Mapping Historical Networks, pt.1

Here the nodes are separated by category of connection and each ‘edge’ or connection is labeled with a year. The same data can be organized multiple ways by sorting and filtering certain data sets.

This project is a spontaneous offshoot of the research that I have been doing for Michael Henry, which is focusing on establishing Thomas Jefferson’s knowledge of environmental architectural design throughout the conception, execution, and modification of Monticello.

It all began with the suggestion from Prof. Henry that it might be beneficial to create something like a “LinkedIn” diagram for Mr. Jefferson to begin to understand what he knew, where he might have learned it, and who he might have learned it from. I started this task manually using Illustrator. This initial diagram began as a circular chart of sorts, starting with a nexus being Thomas Jefferson and radiating outward by year, and divided into ‘hemispheres’–the top half being Europe, the bottom being the United States. This was utterly time consuming, and frustrating on the mind-numbing level to know that as research progressed I would have to redraw this chart. Each time. I found it incredibly hard to believe that there was no easier way, more specifically no parametric way that would streamline research and visualization simultaneously.

A long spring break later, I came across a way to begin organizing the data that I had already found in the form of citations, etc. and visualizing it. I turned to to the same methods and software that is being used to organize and visualize Big Data, such as social networks and google searches, to solve this.


I first found a project being undertaken by Harvard called Visualize Historical Networks which attempts much of the same thing using a software, I believe, called Gephi–which uses Java and other things I don’t yet understand to begin to visualize adjacency at a specific time and extended periods.

I came across a plugin for excel that allowed me to do this quickly and easily (as this in itself is not part of my research) using my Endnote database. It is currently limited in its scope, ability to modify parameters, and export options however not totally limited. I have already drafted a proposal to expand this research using some creative scripting to communicate between programs, MatLab, and a brute-force method for harvesting historical data from large digital databases (Library of Congress ,etc.).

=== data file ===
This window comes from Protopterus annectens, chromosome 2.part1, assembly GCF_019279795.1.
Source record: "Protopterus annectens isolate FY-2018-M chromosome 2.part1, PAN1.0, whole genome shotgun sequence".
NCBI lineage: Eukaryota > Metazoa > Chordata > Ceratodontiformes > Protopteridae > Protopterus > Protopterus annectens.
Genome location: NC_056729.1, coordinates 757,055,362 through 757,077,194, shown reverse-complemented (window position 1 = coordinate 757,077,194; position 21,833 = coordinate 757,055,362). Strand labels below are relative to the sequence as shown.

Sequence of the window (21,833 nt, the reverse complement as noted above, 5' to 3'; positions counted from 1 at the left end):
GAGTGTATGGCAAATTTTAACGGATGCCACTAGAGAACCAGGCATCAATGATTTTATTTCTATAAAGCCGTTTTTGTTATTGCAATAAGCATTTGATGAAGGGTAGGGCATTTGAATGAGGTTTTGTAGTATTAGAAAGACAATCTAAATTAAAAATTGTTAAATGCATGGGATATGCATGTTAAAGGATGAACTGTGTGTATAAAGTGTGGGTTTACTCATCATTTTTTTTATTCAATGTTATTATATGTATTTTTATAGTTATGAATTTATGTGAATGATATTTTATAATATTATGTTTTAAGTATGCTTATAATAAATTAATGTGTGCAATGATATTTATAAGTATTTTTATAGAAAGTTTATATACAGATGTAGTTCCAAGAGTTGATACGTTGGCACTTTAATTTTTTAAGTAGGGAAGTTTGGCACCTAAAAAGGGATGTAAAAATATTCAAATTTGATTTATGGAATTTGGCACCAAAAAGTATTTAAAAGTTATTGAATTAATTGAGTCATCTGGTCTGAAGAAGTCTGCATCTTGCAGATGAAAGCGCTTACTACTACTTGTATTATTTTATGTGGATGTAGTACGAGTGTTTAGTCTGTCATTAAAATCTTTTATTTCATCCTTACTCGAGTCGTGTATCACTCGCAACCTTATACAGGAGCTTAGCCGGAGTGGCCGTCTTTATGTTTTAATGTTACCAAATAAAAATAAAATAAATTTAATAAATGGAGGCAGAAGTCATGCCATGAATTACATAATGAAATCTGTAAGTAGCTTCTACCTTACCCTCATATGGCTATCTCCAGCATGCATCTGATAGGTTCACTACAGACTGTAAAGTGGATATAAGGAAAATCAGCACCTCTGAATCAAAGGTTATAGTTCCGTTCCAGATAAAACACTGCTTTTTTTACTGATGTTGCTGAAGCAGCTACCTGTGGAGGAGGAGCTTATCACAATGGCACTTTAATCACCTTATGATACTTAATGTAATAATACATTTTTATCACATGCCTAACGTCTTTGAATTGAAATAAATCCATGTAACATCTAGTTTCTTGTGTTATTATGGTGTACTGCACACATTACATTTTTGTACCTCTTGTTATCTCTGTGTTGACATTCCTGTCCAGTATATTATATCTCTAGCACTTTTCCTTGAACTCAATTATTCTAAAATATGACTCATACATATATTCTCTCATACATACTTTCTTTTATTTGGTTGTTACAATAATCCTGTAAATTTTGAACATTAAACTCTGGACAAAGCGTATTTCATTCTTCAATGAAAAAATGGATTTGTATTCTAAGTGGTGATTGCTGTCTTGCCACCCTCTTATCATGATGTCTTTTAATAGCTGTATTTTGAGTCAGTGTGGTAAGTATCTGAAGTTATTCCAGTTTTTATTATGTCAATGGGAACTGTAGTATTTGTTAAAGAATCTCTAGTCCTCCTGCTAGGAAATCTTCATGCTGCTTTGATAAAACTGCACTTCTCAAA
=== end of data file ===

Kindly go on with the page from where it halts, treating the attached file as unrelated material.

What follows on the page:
Adjacency matrix from excel, which can then be used in MatLab to perform much more powerful computations. This is the data language of such networks.

We’ll see where this goes, time permitting!

Old bricks & New Tricks

I’m taking the opportunity to apply some new software (ScanAndSolve™) to begin to visualize some of the potential mechanics involved with a 19th century cast iron element atop a masonry structure that is part of a project for the Building Pathology class I am in this semester with Prof. Michael Henry.

It should be noted that this is only a tool, and even this entire portion of the project–that being the analysis of possible structural failure mechanisms–is but a very small piece of the puzzle. In fact, it merely represents the final stage; a thorough investigation must be first done of the system as a whole that takes into account the construction, material properties, material adjacency, maintenance history, weather data, to name but a few.

To that, SnS™ offers this disclaimer:

“Scan&Solve(tm) Results

Design decisions require experimental data and substantial experience; they should never be made based solely on a software simulation. Simulation is not intended to replace physical testing of prototypes, which is required to validate any design.”

To be very honest, I just wanted to try out this new toy after applying for the student license (which ScanAndSolve™ was quite happy to do, unlike many other companies that make the process difficult).

More to come!

The images below map the principle tension and compression forces in lb/ft^2.                     Malleable Cast Iron was used as the material (only 2 offered at the moment, the other which is nodular was not invented until 1943 and would not have been used here)

E+ 3.551e+09 lb/ft^2                                                                                                                 Sut= 7.10105e+06 lb/ft^2                                                                                                         rho= 1.430e+01 slug/ft^3

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Here is a quick description of the software and its comparison to traditional FEA (finite element analysis:

“Scan&Solve™ for Rhino for Windows completely automates basic structural simulation of Rhino solids. Unlike other analysis tools, no preprocessing (meshing, simplification, healing, translating, etc.) is needed.”


Essentially its an incredibly fast, streamlined, and easy-to-apply software to be applied quickly, multiple times though a design process to visualize the system. It’s not perfect, no program is–even the stand-alone, multi-thousand dollar ones, aren’t–but I’ve found it to be quite helpful.

Anyway, go check it out for yourself.